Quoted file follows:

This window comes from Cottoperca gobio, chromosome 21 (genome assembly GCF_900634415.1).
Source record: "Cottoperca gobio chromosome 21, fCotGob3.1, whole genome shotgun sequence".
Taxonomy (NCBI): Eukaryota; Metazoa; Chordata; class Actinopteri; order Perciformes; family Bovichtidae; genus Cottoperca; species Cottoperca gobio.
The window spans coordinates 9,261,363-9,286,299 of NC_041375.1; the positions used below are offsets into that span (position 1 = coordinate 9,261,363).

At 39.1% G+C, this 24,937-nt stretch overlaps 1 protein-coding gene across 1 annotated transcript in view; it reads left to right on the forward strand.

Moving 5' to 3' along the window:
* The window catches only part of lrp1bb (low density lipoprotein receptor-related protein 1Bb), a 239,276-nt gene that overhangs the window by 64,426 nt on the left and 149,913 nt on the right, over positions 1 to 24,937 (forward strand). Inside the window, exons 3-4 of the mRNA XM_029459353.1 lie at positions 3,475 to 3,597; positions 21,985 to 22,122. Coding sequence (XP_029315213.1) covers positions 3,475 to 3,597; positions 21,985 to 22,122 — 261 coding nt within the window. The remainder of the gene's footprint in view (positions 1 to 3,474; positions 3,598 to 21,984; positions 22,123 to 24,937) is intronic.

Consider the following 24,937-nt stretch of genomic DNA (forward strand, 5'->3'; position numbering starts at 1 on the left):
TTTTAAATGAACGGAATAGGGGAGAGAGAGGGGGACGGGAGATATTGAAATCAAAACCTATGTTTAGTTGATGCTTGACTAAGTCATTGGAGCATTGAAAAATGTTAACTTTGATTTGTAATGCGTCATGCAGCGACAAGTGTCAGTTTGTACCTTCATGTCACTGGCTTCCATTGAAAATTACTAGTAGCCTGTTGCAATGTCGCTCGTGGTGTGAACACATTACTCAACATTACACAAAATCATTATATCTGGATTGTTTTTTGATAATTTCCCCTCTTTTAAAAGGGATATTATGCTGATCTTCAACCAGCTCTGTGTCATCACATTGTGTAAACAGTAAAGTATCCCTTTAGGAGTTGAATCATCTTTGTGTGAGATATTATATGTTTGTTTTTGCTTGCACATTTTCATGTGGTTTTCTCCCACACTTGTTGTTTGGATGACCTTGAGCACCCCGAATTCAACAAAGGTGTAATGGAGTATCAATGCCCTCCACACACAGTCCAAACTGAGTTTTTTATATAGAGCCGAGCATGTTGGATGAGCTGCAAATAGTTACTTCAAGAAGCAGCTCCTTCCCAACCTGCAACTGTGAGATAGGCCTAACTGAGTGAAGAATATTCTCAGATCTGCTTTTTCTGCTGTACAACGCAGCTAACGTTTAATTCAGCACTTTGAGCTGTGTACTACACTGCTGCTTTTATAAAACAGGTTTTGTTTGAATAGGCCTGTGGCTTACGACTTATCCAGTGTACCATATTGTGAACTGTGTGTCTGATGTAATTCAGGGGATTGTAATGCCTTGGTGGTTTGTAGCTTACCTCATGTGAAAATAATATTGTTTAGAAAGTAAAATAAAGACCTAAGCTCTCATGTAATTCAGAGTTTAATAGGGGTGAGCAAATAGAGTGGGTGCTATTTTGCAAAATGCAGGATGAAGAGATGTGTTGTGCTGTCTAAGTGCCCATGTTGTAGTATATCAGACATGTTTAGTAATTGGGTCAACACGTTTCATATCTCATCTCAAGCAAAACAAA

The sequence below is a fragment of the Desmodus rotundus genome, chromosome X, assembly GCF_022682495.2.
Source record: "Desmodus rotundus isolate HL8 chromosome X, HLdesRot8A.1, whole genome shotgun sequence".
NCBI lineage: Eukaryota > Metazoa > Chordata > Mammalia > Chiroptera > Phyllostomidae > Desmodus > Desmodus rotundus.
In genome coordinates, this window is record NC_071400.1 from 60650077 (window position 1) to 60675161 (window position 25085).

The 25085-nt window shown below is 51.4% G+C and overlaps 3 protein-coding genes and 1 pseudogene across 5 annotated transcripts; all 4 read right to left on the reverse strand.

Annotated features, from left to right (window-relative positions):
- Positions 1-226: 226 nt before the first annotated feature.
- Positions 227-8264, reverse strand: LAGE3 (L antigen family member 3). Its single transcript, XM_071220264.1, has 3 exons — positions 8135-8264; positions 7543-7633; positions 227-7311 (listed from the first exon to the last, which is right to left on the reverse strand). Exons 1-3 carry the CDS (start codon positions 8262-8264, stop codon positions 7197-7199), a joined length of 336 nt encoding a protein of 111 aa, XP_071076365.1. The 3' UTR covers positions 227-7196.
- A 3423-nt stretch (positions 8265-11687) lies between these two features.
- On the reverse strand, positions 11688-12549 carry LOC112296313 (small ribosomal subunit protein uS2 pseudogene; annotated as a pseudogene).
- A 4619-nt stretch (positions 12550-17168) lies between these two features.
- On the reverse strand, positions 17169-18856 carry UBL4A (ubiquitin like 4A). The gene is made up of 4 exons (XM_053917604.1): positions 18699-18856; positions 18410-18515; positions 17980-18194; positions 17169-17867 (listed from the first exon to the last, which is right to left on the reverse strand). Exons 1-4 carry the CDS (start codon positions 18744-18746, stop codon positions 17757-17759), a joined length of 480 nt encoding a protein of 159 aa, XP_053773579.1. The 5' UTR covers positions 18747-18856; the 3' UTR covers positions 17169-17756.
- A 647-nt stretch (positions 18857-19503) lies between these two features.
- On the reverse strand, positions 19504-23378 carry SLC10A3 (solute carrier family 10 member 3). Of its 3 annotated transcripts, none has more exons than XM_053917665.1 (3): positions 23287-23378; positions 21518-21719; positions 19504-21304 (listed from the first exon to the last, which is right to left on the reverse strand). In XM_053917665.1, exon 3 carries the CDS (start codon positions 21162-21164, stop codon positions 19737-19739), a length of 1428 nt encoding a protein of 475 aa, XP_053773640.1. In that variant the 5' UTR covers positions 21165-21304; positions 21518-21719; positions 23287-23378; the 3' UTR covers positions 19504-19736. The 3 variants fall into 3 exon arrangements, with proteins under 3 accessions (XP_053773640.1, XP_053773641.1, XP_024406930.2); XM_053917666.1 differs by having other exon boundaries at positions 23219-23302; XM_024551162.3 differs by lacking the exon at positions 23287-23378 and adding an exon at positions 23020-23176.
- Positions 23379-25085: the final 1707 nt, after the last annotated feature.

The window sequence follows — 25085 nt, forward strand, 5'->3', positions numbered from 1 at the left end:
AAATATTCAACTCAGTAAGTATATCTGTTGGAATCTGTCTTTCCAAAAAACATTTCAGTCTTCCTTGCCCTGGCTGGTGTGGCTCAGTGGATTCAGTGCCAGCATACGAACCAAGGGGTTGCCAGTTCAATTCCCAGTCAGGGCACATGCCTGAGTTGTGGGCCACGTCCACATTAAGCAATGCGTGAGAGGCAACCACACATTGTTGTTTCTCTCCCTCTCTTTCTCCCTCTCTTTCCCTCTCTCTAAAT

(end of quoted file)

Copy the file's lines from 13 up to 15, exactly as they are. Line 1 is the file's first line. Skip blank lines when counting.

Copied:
In genome coordinates, this window is record NC_071400.1 from 60650077 (window position 1) to 60675161 (window position 25085).

The 25085-nt window shown below is 51.4% G+C and overlaps 3 protein-coding genes and 1 pseudogene across 5 annotated transcripts; all 4 read right to left on the reverse strand.

Annotated features, from left to right (window-relative positions):